In this last book, Dead in the Family, nothing really happens. Some characters that we have not been introduced to previously, are brought into the story and killed off before they've had a chance to do anything of note. In fact, Sookie seems to spend most of this book waiting for Eric to phone her. It's that exciting, folks. Real edge-of-seat stuff.
Still though, ker-ching! Keep milking the cash cow, Charlaine!
I have read far better fanfic than this book. For example, 'Dead on the Crossroads' (Google it) is a great example of what can be done with a little flair and imagination when someone other than Charlaine Harris takes the helm. Sure, it has a few typos and grammatical errors, but it's bursting full of imagination that Dead in the Family is completely lacking.
In summary, Charlaine Harris is in the enviable position of being able to rattle off any old rubbish and make a killing. This book is a prime example of someone resting on their laurels and expecting the cash to come flowing in. And the sad thing is, it will. Quality won't matter to many of the hordes drawn in by True Blood.
13 of 13 people found the following review helpful
on May 14, 2010
My 3 star review of Dead in the Family (DITF) is generous given that this book felt like a haphazard slapstick piece of work. Given the success of the books, that are now a popular HBO Series True Blood, it appears as though Charlaine Harris doesn't regard her work very highly and merely gave us a 300 page mess of plots to keep us going and an adventure into the rabbit hole that is Sookie's head.
It was nice to see that Sookie for once was not dealing with another battle and had 300 pages to recover and heal but what's up with all the heartache? Couldn't you give the woman a proper sex scene and some alone time with her lover? Why bring in the maker and a troubled vampire child? That seemed completely irrelevant.
Many of the plot lines stopped and ended abruptly. Vampire Bill's silver poisoning from the Fae War in book 9 was resolved with a quick email to his sister. Something Bill couldn't have done himself given his maker is dead and he's the creator of the mass database? Why did Sookie have to step in and save the day? This could have provided for a good resolution to their inner conflict and a way for Sookie and Bill to heal their relationship instead of sending him off to be with his sister. Instead Sookie gets a note shoved under the door as a way of thank you.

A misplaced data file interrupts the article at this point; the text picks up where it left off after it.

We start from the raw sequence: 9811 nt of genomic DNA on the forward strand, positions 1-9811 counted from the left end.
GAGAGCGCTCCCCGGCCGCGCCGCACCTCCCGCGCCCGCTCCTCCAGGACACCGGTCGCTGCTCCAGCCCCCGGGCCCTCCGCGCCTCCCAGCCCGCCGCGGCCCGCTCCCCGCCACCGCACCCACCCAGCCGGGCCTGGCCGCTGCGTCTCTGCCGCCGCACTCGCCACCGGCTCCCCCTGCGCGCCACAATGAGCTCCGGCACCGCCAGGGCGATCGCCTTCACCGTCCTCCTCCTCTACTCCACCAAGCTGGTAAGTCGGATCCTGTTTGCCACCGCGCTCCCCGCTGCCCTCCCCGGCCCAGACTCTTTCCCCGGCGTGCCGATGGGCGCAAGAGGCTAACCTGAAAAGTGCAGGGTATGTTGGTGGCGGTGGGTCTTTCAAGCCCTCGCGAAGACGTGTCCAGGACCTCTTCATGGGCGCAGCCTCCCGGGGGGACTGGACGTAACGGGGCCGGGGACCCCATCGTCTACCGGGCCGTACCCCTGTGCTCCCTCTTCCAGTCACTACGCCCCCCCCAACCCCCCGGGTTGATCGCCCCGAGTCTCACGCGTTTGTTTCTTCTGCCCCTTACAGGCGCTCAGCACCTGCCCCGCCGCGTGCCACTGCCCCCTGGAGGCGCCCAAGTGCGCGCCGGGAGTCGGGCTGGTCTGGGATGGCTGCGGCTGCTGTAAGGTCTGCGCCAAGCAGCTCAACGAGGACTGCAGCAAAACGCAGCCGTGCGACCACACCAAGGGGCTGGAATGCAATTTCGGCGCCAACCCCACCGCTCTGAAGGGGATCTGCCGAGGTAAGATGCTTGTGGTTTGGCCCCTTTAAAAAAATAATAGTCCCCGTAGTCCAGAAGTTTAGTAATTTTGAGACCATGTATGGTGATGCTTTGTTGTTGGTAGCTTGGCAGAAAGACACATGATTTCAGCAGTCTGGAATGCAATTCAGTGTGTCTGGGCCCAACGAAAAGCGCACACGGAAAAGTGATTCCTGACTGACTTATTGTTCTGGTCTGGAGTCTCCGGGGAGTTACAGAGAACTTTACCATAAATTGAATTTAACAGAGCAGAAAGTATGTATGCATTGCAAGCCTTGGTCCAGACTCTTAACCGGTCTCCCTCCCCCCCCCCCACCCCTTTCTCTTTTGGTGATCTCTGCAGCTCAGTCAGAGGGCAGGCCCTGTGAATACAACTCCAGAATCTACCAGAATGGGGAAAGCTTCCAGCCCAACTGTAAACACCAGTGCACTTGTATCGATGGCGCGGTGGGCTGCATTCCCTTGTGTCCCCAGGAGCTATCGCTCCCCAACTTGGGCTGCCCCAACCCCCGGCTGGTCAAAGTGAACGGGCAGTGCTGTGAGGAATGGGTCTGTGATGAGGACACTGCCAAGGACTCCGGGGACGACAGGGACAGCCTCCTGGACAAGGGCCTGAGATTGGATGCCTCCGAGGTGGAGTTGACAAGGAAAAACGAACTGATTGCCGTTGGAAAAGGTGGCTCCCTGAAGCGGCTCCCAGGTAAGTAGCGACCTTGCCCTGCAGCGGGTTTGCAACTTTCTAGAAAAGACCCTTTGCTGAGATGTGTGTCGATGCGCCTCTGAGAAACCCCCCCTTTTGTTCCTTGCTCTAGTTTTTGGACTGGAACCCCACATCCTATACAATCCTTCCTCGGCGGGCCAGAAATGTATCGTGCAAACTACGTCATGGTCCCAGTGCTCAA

Another startling revelation was the appearance of Dermot. This could have made for quite an interesting plot and an opportunity for us to learn more about his character. Instead we learned he's under a spell, that Claude has some magic to heal him, and Sookie has the answer - a kiss. Voila! The spell is broken and another missed chance at learning about this elusive character.
The books hints heavily at the fact that Sookie and Eric might not end up together. Sookie oddly seems content with this. I'm sure fans are not. I wasn't. Who's left for Sookie? There's mention of the troubled angry pack leader Alcide but only because she was under the influence of a drug to be his shaman at a were meeting.
In the end, there is little resolution and you're left wanting more. The only action in the book comes in the last few pages during the deaths of a fairy that we learn little to nothing about (he appears to be Claudine's lover) and Eric's maker and brother. Then, the whole lot of the pack is rushed off to their places of rest and Sookie ends up in bed with her two fairy family members which is a little disturbing but she finds comfort in it. Wouldn't this have been an opportunity for her to go home with Eric considering she hardly saw him throughout the entire book? It's like they've already broken up.
This book was a filler at best. I have no idea where Harris plans to take the plot from here but I'm hoping we learn more in the next book. I don't want to wait a year and read another mess of subplots and half baked theories.
48 of 57 people found the following review helpful
on May 6, 2010
I never really paid attention to how quickly Ms. Harris knocks out the Sookie books before now. After looking at how many different series she has going and how often she publishes in each series - every year; I think it's about time she missed a deadline or two for the sake of artistic creativity. Every chapter seemed devoted to answering some question from the fandom community rather than the author's view of the world she created, which is why I believe this book comes across so choppy and weak. I would much rather have waited another year or two so that I could have read the caliber of storytelling I experienced with her first several Sookie books.
Also, I am quite peeved about having to get this book at the store rather than on my kindle. This story wasn't worth a hardcover price, nor was it even worth a paperback price.
31 of 36 people found the following review helpful
on May 5, 2010
Format: HardcoverVerified Purchase
I'm going to agree with all the other disappointed fans. The majority of the book is filled with random subplots of little or no interest. For a Sookie Stackhouse book, this is a slow read because you are not invested in any of the characters in the mini-plots. The new characters don't have any depth or entertaining quirks. There is no sense of looming danger or conflicted love. I am glad another reviewer mentioned fan fiction. The fan stories sound like a better alternative than this book.
This book really deserves a 1-star review, but I'm letting the disappointed Kindle owners take the 1-star rating. BTW Kindle owners, you don't need to rush for this one.